“I don't know,” Anders said.

“Anders, in these files I found references to experiments that were conducted here in the Reich by Angeloi and Rasa scientists who were given amnesty after the war,” Angela said.

“What kind of experiments?” Anders said.

“Tests done on humans,” Angela said, “What they referred to as merchandise.”

Anders looked closer at the bodies. “But these aren't human, Angie. From the look of it I'd say they were alien.”

“Are you sure?” Angela said.

“They’re much shorter,” Anders said, “I'm pretty damn sure. Wait a sec...”

He looked at the arm of one of the bodies.

“This one...” Anders said. “It has a smallpox vaccination scar.”

“Anders...” Angela said. “What the frak did you find?”

“Mein Gott, Angie, what the frak have they done?” Anders said.

The hatch closed. Outside, the helicopter landed, and the black-ops soldiers ran out, with the smoking man not far behind.

“Move out, get away from there, keep him back,” the first soldier said, pushing Pablo back, “Cover us, we’re going in. Go.”

The smoking man approached Pablo. “What's your name, boy?”

“Pablo Garcia-Diaz,” Pablo said.

“No, your real name,” the smoking man said.

The soldier ran up to him. “He's not here.”

“Where's Humboldt?” the smoking man said. “He's here.”

“No sir, if he was, he's vanished without a trace,” the soldier said.

“Nothing vanishes without a trace, especially in Basque Country,” the smoking man said, “Burn it.”

The soldiers tossed incendiary devices into the boxcar, and it exploded. They climbed back into the helicopter and flew away.
 

CaptainAlvious

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I think I asked about this too when I asked about Mussolini and Goebbels but I’m pretty sure this would be too much for you to write at this point so you don’t have to answer it if you don’t want to. Again, I’m sorry if I’m asking too much.
Maybe Stalin too since I´m wondering how he became Eccumenical Patriach.
 

zenphoenix

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I think I asked about this too when I asked about Mussolini and Goebbels but I’m pretty sure this would be too much for you to write at this point so you don’t have to answer it if you don’t want to. Again, I’m sorry if I’m asking too much.
No worries, I'll think about it.:)
 

zenphoenix

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I think I asked about this too when I asked about Mussolini and Goebbels but I’m pretty sure this would be too much for you to write at this point so you don’t have to answer it if you don’t want to. Again, I’m sorry if I’m asking too much.
Just to let you know, I might have to delay the Siegfried Anniona biography to around 2015 (when the real Christoper Lee died) to avoid possible spoilers.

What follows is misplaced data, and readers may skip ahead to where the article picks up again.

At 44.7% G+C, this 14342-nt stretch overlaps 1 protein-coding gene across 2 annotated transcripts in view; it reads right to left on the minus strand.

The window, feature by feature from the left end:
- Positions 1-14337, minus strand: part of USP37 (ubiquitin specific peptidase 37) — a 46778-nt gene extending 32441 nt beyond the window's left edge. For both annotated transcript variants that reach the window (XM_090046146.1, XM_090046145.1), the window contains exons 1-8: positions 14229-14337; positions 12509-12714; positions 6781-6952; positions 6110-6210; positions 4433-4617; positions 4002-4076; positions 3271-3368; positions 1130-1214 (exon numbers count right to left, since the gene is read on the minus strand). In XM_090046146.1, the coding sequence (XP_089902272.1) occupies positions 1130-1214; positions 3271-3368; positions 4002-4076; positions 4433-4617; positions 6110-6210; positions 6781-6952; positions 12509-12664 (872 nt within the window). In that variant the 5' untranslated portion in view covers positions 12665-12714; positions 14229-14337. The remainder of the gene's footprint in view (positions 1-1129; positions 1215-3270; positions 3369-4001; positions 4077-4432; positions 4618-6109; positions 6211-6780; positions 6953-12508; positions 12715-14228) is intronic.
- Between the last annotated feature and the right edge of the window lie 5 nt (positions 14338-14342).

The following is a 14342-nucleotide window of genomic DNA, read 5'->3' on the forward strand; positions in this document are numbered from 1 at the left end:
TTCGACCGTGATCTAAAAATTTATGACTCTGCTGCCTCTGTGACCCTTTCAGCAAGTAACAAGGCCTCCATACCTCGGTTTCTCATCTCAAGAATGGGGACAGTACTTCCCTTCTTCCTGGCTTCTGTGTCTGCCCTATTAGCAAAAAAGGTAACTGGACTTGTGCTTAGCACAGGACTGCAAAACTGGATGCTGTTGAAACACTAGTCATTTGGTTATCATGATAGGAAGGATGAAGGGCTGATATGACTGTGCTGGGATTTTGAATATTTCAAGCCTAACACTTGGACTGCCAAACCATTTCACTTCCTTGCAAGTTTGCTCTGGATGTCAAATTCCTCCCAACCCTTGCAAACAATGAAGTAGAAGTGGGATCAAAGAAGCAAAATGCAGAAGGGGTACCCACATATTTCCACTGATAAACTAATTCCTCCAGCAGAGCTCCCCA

CaptainAlvious

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Sorry about asking more about biograhies, but how is Kestrel/Castro doing at this point, did he ever become the Mayapan chancellor? I recommend saving this for when Kestrel dies in 2016 so as to avoid spoilers.:)
 

zenphoenix

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Sorry about asking more about biograhies, but how is Kestrel/Castro doing at this point, did he ever become the Mayapan chancellor? I recommend saving this for when Kestrel dies in 2016 so as to avoid spoilers.:)
I'll add him to my list.:)
 

zenphoenix

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Emma Osterhild Anniona was born October 11, 1884 in Sachsenhausen, Frankfurt, to minor aristoi Gisela Anniona and her husband, Elias von Hauteville. She had two siblings, a younger sister Elise and a younger brother Christopher. From an early age she preferred to be called by her middle name, Osterhild. Through her mother, she was a granddaughter of Alexandra Anniona, a lady-in-waiting to the late Kaiserin Sisi. Her mother nicknamed her "Granny" because she acted in such a serious manner as a child. Her mother was also somewhat ashamed of Osterhild’s plainness. Osterhild was born into a world of immense wealth and privilege, as her family was part of Frankfurt high society called the “swells”, though her family was considered minor nobility at best; actual nobility had wealth and privilege that dwarfed whatever her parents owned.

Her mother died from diphtheria on December 7, 1892. Her father died on August 14, 1894 after being pushed out a window by his brother, who suspected Elias was carrying on an affair with his wife. Osterhild’s childhood losses left her prone to depression throughout her life. Her father’s last wish for Osterhild was to take care of Elise, something Osterhild fulfilled until World War II broke out.

After the deaths of her parents, Osterhild and Elise were raised in the household of her maternal grandmother, Gisela. As a child, she was insecure and starved for affection, and considered herself the "ugly duckling” in comparison to her cousins. However, Osterhild wrote at 14 that one's prospects in life were not totally dependent on physical beauty: "no matter how plain a woman may be if truth and loyalty are stamped upon her face all will be attracted to her."